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Using the New Callback Manager in ASP.NET 2.0
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For the second command, the states (or cities) are also separated by commas; for example, Alabama,California,Maryland,Massachusetts,New York,Oklahoma,Wisconsin,.

Next, in the Page_Load event, you need to generate the code that performs the call back using the GetCallbackEventReference method of the Page class:


Sub Page_Load(ByVal sender As Object, ByVal e As System.EventArgs) _
  Handles Me.Load

  ddlCountry.Attributes.Add("onChange", "GetStatesFromServer()")
  callbackStr = Page.GetCallbackEventReference(Me, "Command", _
                "CallBackHandler", "context", "onError")
End Sub

Essentially, the callbackStr variable will store the following string:


WebForm_DoCallback('__Page',Command,CallBackHandler,context,onError)

What is important here is that Command is referring to the string that is going to be passed to the server, while CallBackHandler means the function that is invoked (on the client) when the server returns a result to the client.

Let's now define the functions on the client side. On the web form, switch to Source view and add in the following script block:


...
</head>
<body>
<script>
function GetStateFromZip(){
  var Command = "1:" + document.forms[0].elements['txtZipCode'].value;
  var context = new Object();
  context.CommandName = "GetStateFromZip";
  <%=callbackStr%>
}
    
function GetStatesFromServer() {
  var Command = "2:" + document.forms[0].elements['ddlCountry'].value;
  var context = new Object();
  context.CommandName = "GetStatesFromCountry";
  <%=callbackStr%>
}
    
function CallBackHandler(result, context) {
  if (context.CommandName == "GetStateFromZip" ) {
    var indexofComma = result.indexOf(",");
    var City = result.substring(0,indexofComma);
    var State = result.substring(indexofComma+1,result.length);
    document.forms[0].elements['txtState'].value = State; 
    document.forms[0].elements['txtCity'].value = City; 
  } else 
  if (context.CommandName == "GetStatesFromCountry")
  {
    document.forms[0].elements['ddlState'].options.length=0;
    while (result.length>0) {
      var indexofComma = result.indexOf(",");
      var State = result.substring(0,indexofComma);
      result = result.substring(indexofComma+1)

      opt = new Option(State,State); 
      document.forms[0].elements['ddlState'].add(opt);
    }
  }
}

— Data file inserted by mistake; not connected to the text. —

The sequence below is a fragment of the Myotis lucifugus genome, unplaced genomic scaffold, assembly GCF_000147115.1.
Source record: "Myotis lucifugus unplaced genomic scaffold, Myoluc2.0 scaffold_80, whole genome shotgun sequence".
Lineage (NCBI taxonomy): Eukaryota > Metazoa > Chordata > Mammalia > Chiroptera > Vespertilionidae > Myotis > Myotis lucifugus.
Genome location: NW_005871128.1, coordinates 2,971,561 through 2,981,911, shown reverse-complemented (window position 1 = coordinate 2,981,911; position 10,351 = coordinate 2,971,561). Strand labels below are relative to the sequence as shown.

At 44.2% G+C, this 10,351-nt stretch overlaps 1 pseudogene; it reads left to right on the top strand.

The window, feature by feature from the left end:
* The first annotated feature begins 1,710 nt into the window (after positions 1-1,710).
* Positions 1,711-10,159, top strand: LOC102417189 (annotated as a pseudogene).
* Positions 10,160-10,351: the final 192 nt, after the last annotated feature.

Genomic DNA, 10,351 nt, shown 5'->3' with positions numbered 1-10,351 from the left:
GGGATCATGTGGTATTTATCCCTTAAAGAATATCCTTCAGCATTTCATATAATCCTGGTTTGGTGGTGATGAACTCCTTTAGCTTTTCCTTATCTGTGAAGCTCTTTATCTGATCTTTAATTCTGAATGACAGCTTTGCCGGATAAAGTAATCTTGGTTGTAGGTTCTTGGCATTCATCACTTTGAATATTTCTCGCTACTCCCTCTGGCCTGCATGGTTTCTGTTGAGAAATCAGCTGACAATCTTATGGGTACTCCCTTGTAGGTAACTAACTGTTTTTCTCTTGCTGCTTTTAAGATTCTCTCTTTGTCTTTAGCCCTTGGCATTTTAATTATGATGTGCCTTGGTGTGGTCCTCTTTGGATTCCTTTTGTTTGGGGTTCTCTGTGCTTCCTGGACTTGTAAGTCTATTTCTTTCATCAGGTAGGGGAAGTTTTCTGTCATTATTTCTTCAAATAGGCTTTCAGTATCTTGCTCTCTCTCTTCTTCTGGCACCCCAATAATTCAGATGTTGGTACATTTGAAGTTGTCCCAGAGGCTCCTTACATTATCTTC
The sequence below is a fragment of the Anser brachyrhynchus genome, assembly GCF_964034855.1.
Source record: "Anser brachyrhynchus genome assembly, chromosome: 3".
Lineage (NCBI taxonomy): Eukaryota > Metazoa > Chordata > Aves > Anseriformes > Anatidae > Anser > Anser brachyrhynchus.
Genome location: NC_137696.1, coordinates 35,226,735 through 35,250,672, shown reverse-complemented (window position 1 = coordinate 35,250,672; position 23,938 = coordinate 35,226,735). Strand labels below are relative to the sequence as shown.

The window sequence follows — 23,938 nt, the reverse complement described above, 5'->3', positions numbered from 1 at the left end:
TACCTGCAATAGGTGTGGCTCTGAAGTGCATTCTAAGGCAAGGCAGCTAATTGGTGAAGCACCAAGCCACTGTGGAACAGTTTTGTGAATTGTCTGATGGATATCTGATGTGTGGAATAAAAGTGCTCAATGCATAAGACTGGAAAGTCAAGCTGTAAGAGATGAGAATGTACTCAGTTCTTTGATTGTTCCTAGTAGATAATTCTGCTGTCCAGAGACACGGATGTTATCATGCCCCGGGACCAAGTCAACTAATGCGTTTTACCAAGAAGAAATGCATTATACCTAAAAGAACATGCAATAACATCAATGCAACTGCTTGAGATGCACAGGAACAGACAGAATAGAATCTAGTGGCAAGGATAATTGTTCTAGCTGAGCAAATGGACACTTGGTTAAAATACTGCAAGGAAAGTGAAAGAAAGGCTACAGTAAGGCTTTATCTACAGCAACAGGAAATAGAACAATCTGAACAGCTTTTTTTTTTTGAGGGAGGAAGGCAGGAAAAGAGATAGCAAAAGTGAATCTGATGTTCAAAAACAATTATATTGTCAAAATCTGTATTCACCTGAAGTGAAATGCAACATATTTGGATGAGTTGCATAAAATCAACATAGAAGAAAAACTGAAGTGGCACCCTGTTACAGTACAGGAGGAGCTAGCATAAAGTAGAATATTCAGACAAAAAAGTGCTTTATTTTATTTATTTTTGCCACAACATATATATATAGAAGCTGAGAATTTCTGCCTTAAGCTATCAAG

function onError(message, context) {
  alert("Exception :\n" + message);
}
      
</script>
<form id="form1" runat="server">
...

The GetStateFromZip and GetStatesFromServer functions basically formulate the request to be sent to the server side; in this case, it takes the value of the TextBox control (and DropDownList control) and puts it into the callbackStr. The <%=callbackStr%> statement will insert the generated string into the function, so that during runtime it becomes:


function GetStateFromZip(){
  var Command = "1:" + document.forms[0].elements['txtZipCode'].value;
  var context = new Object();
  context.CommandName = "GetStateFromZip";
  WebForm_DoCallback('__Page',Command,CallBackHandler,context,onError)
}
    
function GetStatesFromServer(){
  var Command = "2:" + document.forms[0].elements['ddlCountry'].value;
  var context = new Object();
  context.CommandName = "GetStatesFromCountry";
  WebForm_DoCallback('__Page',Command,CallBackHandler,context,onError)
}

Notice that both functions return the call to the CallBackHandler function -- the CallBackHandler function will be invoked when the server returns the result to the client. Hence, there is a need to differentiate who the return caller is. I use the context variable to set the command name for each type of call (GetStateFromZip or GetStatesFromCountry).

The result will be returned as the variable result. The result is then parsed and displayed accordingly in the controls on the page.

To complete this example, remember to wire up the Button control with the GetStateFromZip function.


<input id="Button1" type="button" value="Get City and State" 
      OnClick="GetStateFromZip()" 
      style="width: 144px; height: 24px"/>

<asp:DropDownList ID="ddlCountry" Runat="Server" >
  <asp:ListItem>Select Country</asp:ListItem>
  <asp:ListItem Value="US">United States</asp:ListItem>
  <asp:ListItem Value="Sing">Singapore</asp:ListItem>
  <asp:ListItem Value="UK">United Kingdom</asp:ListItem>
</asp:DropDownList>    

<asp:DropDownList ID="ddlState" Runat="server">
</asp:DropDownList>

As for the Country DropDownList control, recall that earlier in the Page_Load event we have this statement:


  ddlCountry.Attributes.Add("onChange", "GetStatesFromServer()")

Essentially, this means that when the item in the DropDownList control changes, the GetStatesFromServer function will be called.

Press F5 to test the application. You can now access the server without a postback (see Figure 2).


Figure 2. Using the Callback Manager to avoid a postback

Note: JavaScript is case-sensitive, so be sure to use the correct case for control names.

Summary

The Callback Manager is a very useful feature in ASP.NET 2.0 that allows you to build responsive web applications. However, notice that the RaiseCallbackEvent function takes in and returns a result of string data type. Therefore, if you have complex data types to transfer from the client to the server (and vice versa), you need to serialize the complex object into a string and then back.

Wei-Meng Lee (Microsoft MVP) http://weimenglee.blogspot.com is a technologist and founder of Developer Learning Solutions http://www.developerlearningsolutions.com, a technology company specializing in hands-on training on the latest Microsoft technologies.


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